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During the early months of the Ontario Government's experminental GO Transit commuter operation, GP40TC 606 heads up an eastbound commuter train bound for Pickering, seen departing Scarborough GO Station and about to cross the St. Clair Avenue East grade crossing. Commuters and auto traffic patiently wait for the train to clear the multiple-track mainline crossing on CN's busy Kingston Subdivision (a grade separation here would follow a decade later).

What we know today as the sprawling GTHA train and bus commuter operator GO Transit was initially launched as a single line (the Lakeshore line, from Oakville to Pickering), run by eight specially-built GMD GP40TC commuter locomotives, an order of 40 single-level commuter cars built by Hawker Siddeley Canada, and nine self-propelled versions intended to handle lighter runs and off-peak service. All of this was envisioned as a forward-thinking trial service by the government of the day to help curb the effects of congestion due to current and future projections of growing automobile traffic coming in and out of downtown Toronto. Its success, coupled with growing suburban sprawl popping up around Toronto, would result in the beginning of a new bus network three years later, and launches of new commuter lines and expansions in over the decades that followed.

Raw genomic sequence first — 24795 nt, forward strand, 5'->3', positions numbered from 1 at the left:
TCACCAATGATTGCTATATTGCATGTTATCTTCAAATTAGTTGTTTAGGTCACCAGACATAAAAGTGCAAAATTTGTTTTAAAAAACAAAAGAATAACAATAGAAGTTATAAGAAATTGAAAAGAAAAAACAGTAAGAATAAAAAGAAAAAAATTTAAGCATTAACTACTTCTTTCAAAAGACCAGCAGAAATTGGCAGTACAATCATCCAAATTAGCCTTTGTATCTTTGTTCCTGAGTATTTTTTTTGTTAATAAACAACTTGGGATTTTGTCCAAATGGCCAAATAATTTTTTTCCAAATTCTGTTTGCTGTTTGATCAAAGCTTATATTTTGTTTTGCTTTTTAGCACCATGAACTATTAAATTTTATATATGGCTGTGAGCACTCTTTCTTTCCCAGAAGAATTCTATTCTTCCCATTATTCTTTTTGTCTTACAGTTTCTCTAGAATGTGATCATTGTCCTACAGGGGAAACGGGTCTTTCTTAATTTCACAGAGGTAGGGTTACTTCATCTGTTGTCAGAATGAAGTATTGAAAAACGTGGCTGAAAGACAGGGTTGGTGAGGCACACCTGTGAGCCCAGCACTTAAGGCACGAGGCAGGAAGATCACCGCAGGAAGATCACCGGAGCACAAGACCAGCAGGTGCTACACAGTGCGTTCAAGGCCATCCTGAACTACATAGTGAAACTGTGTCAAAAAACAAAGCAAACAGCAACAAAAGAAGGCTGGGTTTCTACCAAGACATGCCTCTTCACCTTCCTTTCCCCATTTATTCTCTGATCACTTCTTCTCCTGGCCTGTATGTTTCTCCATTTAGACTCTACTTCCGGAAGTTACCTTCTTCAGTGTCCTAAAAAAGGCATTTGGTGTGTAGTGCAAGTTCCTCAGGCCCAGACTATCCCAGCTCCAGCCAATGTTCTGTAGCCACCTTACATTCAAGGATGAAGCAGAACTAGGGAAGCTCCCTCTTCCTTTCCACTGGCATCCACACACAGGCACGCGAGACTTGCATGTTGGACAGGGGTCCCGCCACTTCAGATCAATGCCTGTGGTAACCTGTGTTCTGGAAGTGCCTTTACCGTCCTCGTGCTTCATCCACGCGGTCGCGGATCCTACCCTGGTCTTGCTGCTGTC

J. william (Bill) Hood photo, Dan Dell'Unto collection slide.
Copyright Notice: This image ©Bill Hood photo, Dan Dell'Unto coll. all rights reserved.



Caption: During the early months of the Ontario Government's experminental GO Transit commuter operation, GP40TC 606 heads up an eastbound commuter train bound for Pickering, seen departing Scarborough GO Station and about to cross the St. Clair Avenue East grade crossing. Commuters and auto traffic patiently wait for the train to clear the multiple-track mainline crossing on CN's busy Kingston Subdivision (a grade separation here would follow a decade later).

What we know today as the sprawling GTHA train and bus commuter operator GO Transit was initially launched as a single line (the Lakeshore line, from Oakville to Pickering), run by eight specially-built GMD GP40TC commuter locomotives, an order of 40 single-level commuter cars built by Hawker Siddeley Canada, and nine self-propelled versions intended to handle lighter runs and off-peak service. All of this was envisioned as a forward-thinking trial service by the government of the day to help curb the effects of congestion due to current and future projections of growing automobile traffic coming in and out of downtown Toronto. Its success, coupled with growing suburban sprawl popping up around Toronto, would result in the beginning of a new bus network three years later, and launches of multiple new commuter lines and expansions over the decades that followed.

J. William (Bill) Hood photo, Dan Dell'Unto collection slide.

Photographer:
Bill Hood photo, Dan Dell'Unto coll. [762] (more) (contact)
Date: 09/05/1967 (search)
Railway: GO Transit (search)
Reporting Marks: GO 606 (search)
Train Symbol: Not Provided
Subdivision/SNS: Scarborough GO Station - CN Kingston Sub (search)
City/Town: Toronto (search)
Province: Ontario (search)
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Photo ID: 47605

Map courtesy of Open Street Map

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